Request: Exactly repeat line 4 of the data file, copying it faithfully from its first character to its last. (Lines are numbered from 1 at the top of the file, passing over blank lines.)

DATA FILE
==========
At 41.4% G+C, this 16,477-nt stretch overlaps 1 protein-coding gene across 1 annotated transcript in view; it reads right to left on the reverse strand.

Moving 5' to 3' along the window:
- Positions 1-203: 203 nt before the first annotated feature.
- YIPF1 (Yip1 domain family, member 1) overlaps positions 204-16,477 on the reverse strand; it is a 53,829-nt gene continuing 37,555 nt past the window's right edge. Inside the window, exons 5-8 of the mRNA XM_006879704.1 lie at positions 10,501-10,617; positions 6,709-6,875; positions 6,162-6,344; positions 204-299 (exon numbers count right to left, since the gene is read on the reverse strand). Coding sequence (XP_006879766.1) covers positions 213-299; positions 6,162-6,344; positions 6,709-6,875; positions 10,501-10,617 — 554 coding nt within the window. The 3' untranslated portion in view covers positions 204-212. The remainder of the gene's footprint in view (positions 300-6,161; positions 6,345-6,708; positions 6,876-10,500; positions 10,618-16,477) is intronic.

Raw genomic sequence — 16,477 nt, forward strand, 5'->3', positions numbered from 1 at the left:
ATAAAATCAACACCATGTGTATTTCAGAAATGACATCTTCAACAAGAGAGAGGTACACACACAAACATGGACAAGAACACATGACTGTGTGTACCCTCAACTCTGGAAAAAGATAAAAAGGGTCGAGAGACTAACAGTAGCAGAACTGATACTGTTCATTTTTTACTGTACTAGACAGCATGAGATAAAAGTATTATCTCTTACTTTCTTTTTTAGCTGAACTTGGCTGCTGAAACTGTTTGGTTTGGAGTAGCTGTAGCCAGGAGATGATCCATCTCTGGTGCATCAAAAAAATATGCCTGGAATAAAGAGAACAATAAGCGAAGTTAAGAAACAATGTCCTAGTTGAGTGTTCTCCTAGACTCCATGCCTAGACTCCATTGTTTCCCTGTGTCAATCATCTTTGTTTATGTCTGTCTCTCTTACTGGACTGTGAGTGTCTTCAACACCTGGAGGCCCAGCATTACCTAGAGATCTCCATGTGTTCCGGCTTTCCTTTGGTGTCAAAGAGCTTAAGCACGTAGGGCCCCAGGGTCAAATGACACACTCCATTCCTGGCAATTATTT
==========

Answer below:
- YIPF1 (Yip1 domain family, member 1) overlaps positions 204-16,477 on the reverse strand; it is a 53,829-nt gene continuing 37,555 nt past the window's right edge. Inside the window, exons 5-8 of the mRNA XM_006879704.1 lie at positions 10,501-10,617; positions 6,709-6,875; positions 6,162-6,344; positions 204-299 (exon numbers count right to left, since the gene is read on the reverse strand). Coding sequence (XP_006879766.1) covers positions 213-299; positions 6,162-6,344; positions 6,709-6,875; positions 10,501-10,617 — 554 coding nt within the window. The 3' untranslated portion in view covers positions 204-212. The remainder of the gene's footprint in view (positions 300-6,161; positions 6,345-6,708; positions 6,876-10,500; positions 10,618-16,477) is intronic.